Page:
? ?? ?

In response to a question regarding the influence of Israeli Prime Minister Benjamin ?Netanyahu and Saudi Crown Prince Bin Salman on Trump's anti-JCPOA decision, Malley said President Trump's disdain for the JCPOA has never been much of a secret � during his ?campaign he vowed to tear it up, and he is in any event driven by the obsession of ?undoing all his predecessor did.

As we saw with his clear dismissal of European ?complaints, President Trump will not hesitate to ignore his allies' requests if he wishes ?to go in another direction. That said, if the fact that U.S. regional allies strongly ?supported his withdrawal thus didn't drive his decision, it certainly contributed to it, he noted.

? ?? ?

There's no doubt that sanctions are far more effective if applied multilaterally. But it's ?also true that even done unilaterally, U.S. sanctions are extremely powerful, he said answering a question whether Pompeo would be able to create sanction coalition against Iran.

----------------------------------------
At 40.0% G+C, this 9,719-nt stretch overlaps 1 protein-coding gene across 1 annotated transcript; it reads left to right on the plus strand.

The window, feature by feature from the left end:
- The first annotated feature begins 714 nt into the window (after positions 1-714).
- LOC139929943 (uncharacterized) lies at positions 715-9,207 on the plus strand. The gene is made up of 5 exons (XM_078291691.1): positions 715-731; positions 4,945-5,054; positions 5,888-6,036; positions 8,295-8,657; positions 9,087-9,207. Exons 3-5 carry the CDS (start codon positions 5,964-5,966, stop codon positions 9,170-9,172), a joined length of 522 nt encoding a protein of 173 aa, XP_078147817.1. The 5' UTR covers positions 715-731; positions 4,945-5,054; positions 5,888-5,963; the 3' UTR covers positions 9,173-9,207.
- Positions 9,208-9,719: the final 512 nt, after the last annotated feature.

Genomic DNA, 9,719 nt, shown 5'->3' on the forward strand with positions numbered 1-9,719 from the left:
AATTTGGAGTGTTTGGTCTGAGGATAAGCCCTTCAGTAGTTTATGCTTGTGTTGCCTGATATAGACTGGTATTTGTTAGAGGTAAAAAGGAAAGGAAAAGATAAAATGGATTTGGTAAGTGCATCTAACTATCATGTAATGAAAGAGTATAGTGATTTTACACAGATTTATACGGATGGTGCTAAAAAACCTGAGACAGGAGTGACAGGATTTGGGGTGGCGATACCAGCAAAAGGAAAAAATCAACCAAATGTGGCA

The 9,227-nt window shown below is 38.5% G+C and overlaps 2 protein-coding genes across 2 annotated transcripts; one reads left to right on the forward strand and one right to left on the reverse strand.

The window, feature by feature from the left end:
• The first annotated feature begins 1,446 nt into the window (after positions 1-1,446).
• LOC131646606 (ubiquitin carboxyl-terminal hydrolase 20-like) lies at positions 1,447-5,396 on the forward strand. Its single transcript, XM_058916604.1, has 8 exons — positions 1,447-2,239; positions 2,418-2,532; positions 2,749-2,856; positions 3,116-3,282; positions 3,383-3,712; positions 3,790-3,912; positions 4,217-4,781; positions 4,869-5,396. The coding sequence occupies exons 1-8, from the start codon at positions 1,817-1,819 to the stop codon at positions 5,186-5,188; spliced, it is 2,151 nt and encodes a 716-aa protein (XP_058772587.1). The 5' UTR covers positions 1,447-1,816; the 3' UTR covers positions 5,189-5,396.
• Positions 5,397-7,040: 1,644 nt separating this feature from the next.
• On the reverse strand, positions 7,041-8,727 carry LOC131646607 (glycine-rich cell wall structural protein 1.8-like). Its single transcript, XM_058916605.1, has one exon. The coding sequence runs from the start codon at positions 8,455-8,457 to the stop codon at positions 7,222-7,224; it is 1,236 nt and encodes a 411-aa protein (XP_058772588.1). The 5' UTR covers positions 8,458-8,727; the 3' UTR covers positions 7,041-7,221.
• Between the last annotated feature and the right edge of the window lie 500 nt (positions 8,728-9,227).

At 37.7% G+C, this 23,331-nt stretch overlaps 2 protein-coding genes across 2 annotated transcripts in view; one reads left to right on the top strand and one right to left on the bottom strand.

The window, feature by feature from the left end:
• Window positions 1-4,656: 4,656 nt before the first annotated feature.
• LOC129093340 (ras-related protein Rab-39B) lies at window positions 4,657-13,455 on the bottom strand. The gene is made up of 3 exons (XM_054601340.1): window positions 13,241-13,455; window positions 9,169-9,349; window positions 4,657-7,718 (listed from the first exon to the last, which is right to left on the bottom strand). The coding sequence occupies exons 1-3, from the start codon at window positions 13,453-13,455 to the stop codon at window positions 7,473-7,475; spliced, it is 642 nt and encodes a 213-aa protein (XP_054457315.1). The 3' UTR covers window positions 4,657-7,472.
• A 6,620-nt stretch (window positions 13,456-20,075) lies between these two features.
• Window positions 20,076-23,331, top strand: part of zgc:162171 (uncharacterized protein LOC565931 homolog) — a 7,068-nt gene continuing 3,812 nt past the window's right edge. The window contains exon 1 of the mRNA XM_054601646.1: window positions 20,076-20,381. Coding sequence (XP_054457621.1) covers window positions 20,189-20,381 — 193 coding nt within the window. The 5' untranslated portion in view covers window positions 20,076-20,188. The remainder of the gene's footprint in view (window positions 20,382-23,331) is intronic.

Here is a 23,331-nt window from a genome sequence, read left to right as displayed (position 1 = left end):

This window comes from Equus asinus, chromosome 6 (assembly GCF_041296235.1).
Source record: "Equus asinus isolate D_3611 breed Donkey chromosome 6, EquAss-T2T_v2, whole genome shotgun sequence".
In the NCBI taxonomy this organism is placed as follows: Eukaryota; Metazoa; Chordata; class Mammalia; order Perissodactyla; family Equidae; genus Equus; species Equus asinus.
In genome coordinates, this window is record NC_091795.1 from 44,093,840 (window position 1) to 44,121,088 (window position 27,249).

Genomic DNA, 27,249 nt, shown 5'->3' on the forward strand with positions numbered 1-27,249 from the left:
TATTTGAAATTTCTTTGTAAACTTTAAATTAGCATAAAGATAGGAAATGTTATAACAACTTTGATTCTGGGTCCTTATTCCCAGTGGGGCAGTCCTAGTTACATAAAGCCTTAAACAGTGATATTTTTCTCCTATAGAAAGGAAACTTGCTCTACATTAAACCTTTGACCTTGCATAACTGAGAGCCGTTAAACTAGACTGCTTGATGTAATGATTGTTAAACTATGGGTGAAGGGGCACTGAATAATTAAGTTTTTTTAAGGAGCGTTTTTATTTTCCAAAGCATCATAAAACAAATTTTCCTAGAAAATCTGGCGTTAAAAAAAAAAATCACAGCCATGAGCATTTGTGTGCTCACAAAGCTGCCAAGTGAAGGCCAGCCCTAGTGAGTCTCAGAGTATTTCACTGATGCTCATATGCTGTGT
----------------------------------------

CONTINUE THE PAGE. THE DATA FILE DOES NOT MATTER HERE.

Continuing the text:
Major ?international companies often have a foot in the U.S. market, and they can't afford the ?risk of being barred from it or penalized. So the end result is mixed. On the one hand, ?major companies will refrain from dealing with Iran, Iran will find it harder to deal with ?foreign banks and, therefore, it will not receive the benefits to which it is entitled by ?virtue of the JCPOA, he added.